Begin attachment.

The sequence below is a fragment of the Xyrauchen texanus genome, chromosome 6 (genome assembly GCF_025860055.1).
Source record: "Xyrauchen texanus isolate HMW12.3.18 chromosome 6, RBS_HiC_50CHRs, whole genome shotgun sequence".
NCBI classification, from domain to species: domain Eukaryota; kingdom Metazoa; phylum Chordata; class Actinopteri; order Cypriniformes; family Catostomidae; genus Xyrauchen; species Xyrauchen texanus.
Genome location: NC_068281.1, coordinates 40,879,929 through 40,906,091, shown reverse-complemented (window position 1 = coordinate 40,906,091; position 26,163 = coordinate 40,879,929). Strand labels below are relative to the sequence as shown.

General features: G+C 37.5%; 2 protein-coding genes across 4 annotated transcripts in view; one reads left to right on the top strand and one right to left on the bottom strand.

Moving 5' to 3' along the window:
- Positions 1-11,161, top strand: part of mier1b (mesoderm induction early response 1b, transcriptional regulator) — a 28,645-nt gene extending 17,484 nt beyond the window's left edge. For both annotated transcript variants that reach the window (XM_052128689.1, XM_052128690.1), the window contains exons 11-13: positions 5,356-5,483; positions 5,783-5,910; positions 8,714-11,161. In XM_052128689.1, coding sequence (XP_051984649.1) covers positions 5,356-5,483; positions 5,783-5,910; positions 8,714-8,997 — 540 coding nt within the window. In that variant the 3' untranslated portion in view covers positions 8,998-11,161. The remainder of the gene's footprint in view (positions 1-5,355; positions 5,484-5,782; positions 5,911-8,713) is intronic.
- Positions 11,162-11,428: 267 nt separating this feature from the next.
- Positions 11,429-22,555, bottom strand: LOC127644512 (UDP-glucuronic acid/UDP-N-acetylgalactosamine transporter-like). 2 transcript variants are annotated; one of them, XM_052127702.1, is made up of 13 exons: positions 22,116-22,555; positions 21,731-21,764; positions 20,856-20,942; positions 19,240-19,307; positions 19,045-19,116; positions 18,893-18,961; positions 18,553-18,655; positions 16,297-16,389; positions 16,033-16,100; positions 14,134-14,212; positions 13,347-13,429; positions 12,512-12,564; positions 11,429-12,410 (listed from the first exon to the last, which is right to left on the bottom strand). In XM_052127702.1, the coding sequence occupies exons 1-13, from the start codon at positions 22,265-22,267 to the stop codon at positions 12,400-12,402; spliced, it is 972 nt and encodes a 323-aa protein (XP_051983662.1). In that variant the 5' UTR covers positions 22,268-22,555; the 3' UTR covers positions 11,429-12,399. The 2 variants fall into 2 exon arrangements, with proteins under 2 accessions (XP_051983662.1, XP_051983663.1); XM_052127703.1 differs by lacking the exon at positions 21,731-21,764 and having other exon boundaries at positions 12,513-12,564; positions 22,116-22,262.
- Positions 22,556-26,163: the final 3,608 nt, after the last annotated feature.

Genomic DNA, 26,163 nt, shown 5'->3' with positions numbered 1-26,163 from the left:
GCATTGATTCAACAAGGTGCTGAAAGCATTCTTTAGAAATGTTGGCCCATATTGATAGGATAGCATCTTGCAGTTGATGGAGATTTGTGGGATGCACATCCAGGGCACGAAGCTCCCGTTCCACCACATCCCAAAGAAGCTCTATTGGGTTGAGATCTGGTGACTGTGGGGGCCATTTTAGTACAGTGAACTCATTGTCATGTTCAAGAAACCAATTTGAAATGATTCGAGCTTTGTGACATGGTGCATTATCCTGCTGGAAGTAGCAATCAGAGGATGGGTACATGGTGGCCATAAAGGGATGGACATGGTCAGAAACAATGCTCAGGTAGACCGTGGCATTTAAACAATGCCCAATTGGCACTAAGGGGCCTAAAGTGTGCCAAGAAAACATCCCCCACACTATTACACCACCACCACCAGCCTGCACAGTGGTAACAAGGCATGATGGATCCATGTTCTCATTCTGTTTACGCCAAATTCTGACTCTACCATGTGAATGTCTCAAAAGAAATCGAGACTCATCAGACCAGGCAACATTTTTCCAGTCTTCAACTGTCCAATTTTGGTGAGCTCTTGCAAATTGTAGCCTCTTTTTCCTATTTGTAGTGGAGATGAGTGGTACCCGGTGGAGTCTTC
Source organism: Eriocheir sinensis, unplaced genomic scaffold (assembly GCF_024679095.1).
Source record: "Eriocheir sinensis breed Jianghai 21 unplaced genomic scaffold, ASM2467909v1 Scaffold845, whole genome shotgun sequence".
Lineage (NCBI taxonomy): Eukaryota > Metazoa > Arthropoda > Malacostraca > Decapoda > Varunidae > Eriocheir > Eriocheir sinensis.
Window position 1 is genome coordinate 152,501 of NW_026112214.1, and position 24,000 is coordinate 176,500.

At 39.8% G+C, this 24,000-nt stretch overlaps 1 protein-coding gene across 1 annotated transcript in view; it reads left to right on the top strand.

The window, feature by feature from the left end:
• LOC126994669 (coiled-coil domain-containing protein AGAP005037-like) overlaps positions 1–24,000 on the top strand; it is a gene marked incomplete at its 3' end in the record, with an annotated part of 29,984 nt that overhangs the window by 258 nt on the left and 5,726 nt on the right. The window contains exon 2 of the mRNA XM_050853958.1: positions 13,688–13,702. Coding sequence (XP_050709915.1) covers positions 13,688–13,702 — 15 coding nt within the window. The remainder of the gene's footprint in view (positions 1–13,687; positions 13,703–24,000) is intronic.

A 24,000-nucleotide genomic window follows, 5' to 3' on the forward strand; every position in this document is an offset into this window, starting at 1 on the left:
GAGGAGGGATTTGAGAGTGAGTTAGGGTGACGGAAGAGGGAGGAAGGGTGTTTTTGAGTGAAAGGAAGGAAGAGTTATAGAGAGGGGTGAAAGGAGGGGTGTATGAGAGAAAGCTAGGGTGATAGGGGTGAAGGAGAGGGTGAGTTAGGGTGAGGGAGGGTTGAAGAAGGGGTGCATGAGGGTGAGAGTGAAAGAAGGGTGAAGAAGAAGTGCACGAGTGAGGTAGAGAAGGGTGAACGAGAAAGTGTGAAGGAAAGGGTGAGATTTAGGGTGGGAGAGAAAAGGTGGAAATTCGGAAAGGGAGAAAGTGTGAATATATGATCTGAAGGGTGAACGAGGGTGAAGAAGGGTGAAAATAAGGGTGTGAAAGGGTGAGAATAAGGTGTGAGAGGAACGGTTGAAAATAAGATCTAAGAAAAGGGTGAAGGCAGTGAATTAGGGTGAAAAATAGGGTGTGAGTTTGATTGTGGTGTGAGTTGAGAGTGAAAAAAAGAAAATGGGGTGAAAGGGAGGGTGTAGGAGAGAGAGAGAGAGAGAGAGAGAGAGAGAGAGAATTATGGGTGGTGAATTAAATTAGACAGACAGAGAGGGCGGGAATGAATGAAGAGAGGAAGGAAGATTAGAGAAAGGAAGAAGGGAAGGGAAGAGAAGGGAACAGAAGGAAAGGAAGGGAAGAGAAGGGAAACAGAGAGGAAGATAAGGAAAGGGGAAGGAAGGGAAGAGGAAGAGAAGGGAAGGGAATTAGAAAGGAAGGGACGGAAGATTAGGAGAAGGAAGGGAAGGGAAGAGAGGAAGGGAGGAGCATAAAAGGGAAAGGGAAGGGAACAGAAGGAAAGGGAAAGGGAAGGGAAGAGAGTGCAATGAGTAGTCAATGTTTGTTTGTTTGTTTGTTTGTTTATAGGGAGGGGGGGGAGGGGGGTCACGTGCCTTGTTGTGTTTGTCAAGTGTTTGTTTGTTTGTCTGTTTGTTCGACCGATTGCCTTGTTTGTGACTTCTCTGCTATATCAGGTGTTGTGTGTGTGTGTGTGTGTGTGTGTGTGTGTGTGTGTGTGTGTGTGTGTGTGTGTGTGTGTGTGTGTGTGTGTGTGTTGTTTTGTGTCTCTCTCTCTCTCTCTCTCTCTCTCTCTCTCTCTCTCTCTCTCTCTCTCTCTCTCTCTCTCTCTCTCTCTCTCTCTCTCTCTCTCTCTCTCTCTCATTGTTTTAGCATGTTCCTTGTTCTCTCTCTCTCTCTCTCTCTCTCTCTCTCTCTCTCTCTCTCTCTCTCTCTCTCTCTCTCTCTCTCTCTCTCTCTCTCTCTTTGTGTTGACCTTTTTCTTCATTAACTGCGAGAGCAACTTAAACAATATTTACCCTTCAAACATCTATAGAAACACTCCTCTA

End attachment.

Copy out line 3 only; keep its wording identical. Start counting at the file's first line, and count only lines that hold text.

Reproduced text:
NCBI classification, from domain to species: domain Eukaryota; kingdom Metazoa; phylum Chordata; class Actinopteri; order Cypriniformes; family Catostomidae; genus Xyrauchen; species Xyrauchen texanus.